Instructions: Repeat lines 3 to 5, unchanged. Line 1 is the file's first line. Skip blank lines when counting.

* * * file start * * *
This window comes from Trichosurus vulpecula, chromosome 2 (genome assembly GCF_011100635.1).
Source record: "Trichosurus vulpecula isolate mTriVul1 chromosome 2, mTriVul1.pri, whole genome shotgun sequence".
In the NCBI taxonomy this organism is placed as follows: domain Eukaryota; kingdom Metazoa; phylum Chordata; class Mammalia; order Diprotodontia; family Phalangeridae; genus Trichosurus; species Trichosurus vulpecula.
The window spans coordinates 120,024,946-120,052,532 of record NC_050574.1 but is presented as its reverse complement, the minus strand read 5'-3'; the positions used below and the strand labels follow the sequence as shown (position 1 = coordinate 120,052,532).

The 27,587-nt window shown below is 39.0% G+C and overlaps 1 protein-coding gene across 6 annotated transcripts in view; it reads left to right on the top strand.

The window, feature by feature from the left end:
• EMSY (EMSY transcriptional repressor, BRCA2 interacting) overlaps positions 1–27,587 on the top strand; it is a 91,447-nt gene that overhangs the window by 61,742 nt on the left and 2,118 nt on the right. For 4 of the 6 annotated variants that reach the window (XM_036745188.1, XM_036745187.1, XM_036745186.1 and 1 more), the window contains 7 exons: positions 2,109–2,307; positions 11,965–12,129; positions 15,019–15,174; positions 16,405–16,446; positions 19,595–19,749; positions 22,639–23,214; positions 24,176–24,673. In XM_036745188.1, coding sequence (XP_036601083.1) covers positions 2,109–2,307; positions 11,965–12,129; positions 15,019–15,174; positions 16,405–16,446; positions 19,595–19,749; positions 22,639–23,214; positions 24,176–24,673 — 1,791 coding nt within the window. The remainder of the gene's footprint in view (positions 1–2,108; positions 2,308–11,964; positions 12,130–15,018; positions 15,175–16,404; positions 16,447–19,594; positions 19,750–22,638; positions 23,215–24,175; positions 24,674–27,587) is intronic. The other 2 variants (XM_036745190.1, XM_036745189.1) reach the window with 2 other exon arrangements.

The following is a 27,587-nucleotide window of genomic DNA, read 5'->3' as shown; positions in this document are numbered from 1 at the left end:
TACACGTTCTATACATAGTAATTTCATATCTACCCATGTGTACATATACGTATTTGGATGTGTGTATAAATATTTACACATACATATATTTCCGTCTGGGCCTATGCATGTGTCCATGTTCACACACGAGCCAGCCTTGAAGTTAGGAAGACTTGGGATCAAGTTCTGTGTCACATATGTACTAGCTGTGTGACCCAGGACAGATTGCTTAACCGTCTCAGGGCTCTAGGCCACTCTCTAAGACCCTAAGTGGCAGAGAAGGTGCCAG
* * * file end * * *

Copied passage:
In the NCBI taxonomy this organism is placed as follows: domain Eukaryota; kingdom Metazoa; phylum Chordata; class Mammalia; order Diprotodontia; family Phalangeridae; genus Trichosurus; species Trichosurus vulpecula.
The window spans coordinates 120,024,946-120,052,532 of record NC_050574.1 but is presented as its reverse complement, the minus strand read 5'-3'; the positions used below and the strand labels follow the sequence as shown (position 1 = coordinate 120,052,532).

The 27,587-nt window shown below is 39.0% G+C and overlaps 1 protein-coding gene across 6 annotated transcripts in view; it reads left to right on the top strand.